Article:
The Tampa Bay Times is walking way with a First Place win in the prestigious Philip Meyer Award for investigative reporters and editors. Times writers Cara Fitzpatrick, Michael LaForgia, Lisa Gartner, Nathaniel Lash and Connie Humburg took top honors in the 2015 award for their “Failure Factories” investigation
The expose uncovered five chronically failing elementary schools all located in the poor communities of South St. Pete. The schools, once performing on par with other average schools, nose-dived into failing following a 2007 vote to abandon integration in schools.
In justifying the vote, the school board promised increased funding in poor, black neighborhoods like the five identified in the report as well as increased staff and better resources. None of that was delivered.
“The team used statistical analysis and linear regression of data from dozens of records requests to document how steady resegregation of Pinellas County schools left black children to fail at increasingly higher rates than anywhere else in Florida,” the award announcement on the IRE website read. “The series focused on failures of school district officials to give the schools the support necessary for success.”
The result of the “Failure Factories” report has been widespread. The City of St. Pete has hired a full-time staff member specifically to address education issues even though the topic has typically been one left strictly to the school district. Elected officials in municipalities as well as in positions outside the school board have taken bold stances on the issue demanding action.
The performance of schools in South St. Pete has been a question of candidates regardless of their ability to directly influence educational outcomes in the five failing schools.
As should be the case with effective investigative reports, the Times has succeeded in attracting outrage that demands action.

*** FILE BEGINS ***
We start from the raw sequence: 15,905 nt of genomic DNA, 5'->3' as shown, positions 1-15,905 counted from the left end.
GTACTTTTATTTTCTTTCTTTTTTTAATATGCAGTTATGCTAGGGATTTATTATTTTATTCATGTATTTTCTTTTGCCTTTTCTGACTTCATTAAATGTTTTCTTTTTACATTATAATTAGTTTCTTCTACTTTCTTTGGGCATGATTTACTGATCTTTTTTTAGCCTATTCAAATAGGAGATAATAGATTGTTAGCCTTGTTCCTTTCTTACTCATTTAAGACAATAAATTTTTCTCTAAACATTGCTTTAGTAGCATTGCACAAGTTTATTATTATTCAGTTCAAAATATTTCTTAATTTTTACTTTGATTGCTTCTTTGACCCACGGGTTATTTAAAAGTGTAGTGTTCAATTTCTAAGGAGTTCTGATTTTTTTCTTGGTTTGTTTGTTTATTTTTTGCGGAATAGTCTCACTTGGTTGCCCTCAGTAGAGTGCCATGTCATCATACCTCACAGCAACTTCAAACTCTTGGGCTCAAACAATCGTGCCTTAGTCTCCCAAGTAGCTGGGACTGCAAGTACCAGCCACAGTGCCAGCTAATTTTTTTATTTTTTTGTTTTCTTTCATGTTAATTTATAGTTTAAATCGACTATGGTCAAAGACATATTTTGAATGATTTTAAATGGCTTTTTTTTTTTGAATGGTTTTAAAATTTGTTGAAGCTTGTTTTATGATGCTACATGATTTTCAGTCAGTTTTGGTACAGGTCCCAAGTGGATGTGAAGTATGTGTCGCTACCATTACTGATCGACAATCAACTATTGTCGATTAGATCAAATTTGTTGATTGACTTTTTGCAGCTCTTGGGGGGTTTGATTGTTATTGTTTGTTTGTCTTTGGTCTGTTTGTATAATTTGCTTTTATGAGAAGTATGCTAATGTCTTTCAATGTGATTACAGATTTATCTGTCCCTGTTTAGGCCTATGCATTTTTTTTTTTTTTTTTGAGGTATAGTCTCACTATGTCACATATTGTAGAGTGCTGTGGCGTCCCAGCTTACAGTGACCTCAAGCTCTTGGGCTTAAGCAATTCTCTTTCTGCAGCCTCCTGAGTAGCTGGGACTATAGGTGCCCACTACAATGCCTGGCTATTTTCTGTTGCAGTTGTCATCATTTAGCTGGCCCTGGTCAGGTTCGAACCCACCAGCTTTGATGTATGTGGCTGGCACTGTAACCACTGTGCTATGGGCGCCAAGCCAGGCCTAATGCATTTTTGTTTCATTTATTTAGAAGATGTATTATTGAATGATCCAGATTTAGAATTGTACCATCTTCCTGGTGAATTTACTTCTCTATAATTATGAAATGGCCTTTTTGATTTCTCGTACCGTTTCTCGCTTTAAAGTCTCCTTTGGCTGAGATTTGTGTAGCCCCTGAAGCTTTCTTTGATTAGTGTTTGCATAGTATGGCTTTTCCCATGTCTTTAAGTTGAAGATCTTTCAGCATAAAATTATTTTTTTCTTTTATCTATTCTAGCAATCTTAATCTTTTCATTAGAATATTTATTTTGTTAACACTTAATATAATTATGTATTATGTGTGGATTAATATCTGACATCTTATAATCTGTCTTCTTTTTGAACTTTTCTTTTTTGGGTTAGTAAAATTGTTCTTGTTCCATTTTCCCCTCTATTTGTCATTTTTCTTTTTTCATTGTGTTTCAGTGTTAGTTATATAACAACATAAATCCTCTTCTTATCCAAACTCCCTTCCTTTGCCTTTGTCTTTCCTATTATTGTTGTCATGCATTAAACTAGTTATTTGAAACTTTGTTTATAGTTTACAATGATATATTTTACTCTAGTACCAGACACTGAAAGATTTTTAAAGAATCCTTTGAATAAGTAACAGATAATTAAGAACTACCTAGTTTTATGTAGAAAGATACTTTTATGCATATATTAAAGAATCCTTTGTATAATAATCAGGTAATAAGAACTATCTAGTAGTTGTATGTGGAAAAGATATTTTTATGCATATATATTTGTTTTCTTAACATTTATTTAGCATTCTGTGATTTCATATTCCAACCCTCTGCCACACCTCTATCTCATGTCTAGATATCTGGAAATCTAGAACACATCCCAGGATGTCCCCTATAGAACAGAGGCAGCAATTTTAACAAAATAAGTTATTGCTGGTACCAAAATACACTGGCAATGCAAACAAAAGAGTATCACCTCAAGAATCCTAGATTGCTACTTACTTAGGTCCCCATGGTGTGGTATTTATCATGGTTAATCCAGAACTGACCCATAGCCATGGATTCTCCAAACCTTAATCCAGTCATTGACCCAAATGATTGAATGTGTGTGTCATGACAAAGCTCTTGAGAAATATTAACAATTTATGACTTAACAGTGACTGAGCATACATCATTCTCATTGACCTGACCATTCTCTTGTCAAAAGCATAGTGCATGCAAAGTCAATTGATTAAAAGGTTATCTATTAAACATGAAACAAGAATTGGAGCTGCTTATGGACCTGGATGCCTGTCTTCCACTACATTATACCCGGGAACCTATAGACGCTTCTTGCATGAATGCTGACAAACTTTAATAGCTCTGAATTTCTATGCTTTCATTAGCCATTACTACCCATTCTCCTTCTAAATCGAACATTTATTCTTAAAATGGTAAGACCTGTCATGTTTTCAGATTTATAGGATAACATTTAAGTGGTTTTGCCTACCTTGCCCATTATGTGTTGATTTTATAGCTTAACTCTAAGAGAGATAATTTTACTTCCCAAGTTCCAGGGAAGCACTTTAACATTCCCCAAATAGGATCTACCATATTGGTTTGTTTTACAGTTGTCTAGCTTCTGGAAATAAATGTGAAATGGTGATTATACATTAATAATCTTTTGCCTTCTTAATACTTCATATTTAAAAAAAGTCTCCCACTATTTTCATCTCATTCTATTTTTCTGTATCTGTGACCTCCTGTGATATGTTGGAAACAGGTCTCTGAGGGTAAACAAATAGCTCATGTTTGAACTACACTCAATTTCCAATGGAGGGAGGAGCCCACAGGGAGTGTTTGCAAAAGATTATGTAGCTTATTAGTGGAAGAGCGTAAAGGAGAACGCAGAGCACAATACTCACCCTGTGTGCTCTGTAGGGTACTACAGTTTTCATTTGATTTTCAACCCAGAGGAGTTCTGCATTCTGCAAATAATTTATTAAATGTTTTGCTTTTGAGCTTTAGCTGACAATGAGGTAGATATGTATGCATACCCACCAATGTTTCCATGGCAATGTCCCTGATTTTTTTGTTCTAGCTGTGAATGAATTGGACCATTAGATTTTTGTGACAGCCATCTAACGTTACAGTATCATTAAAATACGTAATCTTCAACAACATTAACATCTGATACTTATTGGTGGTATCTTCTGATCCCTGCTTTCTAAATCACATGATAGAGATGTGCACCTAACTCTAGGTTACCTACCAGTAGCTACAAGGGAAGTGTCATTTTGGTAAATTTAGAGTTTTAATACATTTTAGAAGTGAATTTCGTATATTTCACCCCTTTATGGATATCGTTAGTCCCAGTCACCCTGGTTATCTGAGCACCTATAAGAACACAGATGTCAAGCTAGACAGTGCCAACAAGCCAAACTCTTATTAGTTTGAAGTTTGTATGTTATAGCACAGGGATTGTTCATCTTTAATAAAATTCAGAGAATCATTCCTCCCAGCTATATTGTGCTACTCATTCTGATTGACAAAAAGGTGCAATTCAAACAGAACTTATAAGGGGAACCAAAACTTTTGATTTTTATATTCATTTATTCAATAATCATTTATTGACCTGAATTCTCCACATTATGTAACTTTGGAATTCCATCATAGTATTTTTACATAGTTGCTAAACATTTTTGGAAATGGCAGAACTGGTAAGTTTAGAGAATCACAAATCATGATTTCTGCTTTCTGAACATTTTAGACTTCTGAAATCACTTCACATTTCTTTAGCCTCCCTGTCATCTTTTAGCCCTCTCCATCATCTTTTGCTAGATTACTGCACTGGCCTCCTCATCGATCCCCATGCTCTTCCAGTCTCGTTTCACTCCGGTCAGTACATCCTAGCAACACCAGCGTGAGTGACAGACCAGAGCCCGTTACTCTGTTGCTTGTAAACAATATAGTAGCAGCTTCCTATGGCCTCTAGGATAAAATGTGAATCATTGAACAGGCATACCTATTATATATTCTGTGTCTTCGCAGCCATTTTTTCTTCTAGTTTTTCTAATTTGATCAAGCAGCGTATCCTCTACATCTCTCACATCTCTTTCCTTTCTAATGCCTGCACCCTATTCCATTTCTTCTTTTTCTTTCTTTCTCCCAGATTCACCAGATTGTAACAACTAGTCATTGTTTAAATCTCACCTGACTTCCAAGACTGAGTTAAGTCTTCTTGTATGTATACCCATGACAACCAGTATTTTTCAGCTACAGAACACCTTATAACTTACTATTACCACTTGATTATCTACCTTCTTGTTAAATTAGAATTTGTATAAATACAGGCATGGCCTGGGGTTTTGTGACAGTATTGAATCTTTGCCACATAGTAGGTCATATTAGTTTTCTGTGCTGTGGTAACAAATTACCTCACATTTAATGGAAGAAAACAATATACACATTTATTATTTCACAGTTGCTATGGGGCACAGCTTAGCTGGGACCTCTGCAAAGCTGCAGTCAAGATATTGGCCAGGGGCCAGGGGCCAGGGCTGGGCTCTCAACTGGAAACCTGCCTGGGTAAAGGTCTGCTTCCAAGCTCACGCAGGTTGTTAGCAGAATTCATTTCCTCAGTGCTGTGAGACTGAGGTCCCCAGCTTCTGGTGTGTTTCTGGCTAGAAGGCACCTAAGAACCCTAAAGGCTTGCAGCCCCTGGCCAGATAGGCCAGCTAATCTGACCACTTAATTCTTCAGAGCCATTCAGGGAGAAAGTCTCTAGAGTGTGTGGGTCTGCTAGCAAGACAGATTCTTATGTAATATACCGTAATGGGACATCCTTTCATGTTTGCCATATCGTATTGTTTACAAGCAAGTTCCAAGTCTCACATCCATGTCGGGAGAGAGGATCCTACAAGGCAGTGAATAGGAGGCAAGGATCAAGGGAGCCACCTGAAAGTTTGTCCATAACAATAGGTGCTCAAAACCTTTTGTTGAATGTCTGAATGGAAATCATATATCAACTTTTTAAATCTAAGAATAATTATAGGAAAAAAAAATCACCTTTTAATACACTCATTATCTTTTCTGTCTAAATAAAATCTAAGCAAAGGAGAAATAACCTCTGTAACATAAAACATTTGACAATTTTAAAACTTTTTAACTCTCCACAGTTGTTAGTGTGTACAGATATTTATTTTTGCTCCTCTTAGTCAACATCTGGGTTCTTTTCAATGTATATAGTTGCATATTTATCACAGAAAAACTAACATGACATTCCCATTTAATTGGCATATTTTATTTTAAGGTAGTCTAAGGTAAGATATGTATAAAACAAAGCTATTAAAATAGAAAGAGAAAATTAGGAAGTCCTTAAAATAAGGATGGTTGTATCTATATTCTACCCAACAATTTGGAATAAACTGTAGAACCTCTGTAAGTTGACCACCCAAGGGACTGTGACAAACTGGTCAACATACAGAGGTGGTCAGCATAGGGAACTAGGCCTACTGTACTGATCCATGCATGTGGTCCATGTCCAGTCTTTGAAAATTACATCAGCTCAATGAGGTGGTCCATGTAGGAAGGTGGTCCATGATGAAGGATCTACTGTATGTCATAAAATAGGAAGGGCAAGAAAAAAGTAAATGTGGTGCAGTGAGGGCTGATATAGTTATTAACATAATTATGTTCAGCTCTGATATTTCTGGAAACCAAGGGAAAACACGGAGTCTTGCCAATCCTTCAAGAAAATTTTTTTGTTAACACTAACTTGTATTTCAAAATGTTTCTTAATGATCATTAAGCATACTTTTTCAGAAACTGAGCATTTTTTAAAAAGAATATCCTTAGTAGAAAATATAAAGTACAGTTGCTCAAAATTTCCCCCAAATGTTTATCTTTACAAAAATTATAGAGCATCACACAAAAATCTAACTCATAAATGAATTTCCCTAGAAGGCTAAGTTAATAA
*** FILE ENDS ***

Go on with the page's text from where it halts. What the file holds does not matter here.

The judges for this year’s Philip Meyer Contest include Sarah Cohen, the data editor at the New York Times, Knight Chair in Journalism at Arizona State University Steve Doig, Brant Houston, Professor and Knight Chair in Investigative Reporting at the University of Illinois Urbana-Champaign, Professor of Practice at the Univeristy of Nebraska-Lincoln, Matt Waite and the award’s namesake, Philip Meyer Knight Chair emeritus at the University of North Carolina Chapel Hill and author of “Precision Journalism.”
“The judges praised the reporters for dogged work on a project that took 18 months to report and write, and noted that the results underscored what decades of sociological research has shown happens in racially segregated schools,” a release reads.
In a time when journalistic resources are becoming more and more scarce, intrepid reports like these remind readers of the value of a free press and resulting accountability. Despite shrinking budgets and staff, the Times still manages to produce policy-changing investigative reports.
They beat out a USA Today piece called “The Changing Face of America” about growing levels of ethnic diversity across the nation and a Reuters Piece called “The Echo Chamber” highlighting the shocking breakdown of where U.S. Supreme Court cases originate. According to that report, 43 percent came from a small pool of just a few dozen lawyers.